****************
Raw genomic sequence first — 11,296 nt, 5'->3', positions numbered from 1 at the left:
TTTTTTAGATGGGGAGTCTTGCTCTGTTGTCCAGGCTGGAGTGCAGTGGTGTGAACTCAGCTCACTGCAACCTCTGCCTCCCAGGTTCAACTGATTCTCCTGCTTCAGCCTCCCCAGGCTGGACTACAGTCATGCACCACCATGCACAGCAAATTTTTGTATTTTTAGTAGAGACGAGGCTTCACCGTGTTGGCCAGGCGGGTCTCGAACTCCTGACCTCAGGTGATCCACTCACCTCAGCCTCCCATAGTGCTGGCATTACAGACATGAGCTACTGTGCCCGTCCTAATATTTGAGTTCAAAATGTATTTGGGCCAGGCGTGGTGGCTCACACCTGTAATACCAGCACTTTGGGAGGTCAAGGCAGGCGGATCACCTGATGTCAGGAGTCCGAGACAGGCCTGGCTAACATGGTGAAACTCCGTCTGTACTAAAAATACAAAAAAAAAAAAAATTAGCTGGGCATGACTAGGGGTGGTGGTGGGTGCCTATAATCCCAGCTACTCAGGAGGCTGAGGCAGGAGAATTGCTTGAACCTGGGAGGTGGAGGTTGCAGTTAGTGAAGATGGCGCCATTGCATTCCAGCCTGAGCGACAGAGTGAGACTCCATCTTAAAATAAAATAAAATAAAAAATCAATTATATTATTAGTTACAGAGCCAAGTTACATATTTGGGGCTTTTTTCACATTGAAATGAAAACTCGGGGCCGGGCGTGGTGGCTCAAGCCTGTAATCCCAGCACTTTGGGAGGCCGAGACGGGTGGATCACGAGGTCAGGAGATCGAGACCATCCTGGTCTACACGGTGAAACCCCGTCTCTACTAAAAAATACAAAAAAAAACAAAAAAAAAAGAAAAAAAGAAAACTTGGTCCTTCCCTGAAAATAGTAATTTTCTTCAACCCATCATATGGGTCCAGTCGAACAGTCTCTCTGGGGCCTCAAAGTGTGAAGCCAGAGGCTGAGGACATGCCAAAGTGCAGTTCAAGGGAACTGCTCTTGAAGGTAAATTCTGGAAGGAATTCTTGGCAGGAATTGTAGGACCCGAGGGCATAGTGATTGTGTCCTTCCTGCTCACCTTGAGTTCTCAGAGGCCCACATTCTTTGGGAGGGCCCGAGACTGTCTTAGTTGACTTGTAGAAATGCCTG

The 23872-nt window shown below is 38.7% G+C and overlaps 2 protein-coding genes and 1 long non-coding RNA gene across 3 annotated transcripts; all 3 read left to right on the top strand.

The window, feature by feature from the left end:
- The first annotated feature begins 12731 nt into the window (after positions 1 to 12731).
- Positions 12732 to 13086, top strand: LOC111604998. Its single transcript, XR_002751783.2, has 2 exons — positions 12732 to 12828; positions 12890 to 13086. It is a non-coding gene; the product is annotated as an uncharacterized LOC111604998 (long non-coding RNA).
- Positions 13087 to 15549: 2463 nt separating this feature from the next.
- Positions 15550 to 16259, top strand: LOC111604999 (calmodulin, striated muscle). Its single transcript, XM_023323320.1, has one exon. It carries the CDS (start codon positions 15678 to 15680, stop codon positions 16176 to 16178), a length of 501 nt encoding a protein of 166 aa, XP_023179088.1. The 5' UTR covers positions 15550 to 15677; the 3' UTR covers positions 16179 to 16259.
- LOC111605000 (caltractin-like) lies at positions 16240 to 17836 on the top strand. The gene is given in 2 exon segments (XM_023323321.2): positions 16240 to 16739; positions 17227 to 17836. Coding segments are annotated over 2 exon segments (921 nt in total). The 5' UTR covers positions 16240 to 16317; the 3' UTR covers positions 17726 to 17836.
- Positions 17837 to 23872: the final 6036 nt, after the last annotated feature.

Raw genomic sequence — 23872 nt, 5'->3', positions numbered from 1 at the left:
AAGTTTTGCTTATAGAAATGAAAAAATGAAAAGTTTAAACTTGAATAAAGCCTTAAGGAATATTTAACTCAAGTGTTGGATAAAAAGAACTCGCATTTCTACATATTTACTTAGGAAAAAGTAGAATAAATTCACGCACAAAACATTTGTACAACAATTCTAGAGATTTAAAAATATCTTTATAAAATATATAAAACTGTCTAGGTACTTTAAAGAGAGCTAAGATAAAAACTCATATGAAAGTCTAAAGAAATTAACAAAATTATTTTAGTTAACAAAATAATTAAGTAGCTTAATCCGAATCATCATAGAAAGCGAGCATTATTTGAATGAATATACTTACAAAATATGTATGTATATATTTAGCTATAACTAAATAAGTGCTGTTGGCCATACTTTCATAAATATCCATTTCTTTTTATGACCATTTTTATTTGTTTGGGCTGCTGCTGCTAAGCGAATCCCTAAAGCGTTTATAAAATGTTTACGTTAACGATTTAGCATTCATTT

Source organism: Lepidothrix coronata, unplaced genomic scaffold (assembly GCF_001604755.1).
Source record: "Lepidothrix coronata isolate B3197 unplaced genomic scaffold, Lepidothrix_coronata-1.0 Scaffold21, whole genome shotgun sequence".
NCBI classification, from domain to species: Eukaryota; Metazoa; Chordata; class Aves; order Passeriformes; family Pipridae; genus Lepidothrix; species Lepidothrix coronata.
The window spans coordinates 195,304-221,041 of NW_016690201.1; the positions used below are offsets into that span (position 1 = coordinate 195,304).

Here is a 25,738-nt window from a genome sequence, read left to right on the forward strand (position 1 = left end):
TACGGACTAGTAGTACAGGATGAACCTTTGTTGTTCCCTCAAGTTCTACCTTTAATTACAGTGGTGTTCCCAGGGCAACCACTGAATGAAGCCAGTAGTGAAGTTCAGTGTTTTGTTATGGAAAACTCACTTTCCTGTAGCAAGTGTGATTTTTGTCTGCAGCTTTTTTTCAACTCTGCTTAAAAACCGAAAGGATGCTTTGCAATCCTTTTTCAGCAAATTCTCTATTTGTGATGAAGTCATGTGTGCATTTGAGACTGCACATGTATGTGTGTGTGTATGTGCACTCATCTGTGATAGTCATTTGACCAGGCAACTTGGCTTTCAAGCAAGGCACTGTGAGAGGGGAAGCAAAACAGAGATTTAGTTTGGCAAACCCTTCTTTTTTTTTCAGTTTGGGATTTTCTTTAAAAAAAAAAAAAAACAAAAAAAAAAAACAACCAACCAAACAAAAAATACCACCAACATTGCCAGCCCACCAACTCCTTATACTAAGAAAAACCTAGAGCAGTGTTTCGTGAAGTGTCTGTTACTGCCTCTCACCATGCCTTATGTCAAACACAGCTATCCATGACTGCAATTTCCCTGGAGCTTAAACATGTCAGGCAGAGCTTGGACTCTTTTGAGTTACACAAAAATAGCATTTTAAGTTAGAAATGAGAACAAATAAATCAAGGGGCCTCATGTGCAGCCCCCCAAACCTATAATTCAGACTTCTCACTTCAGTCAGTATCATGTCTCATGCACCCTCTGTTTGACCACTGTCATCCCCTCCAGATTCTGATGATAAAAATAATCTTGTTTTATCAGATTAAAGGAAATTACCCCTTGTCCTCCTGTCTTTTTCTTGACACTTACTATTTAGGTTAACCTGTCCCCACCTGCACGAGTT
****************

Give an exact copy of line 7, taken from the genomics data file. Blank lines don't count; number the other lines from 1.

- Positions 13087 to 15549: 2463 nt separating this feature from the next.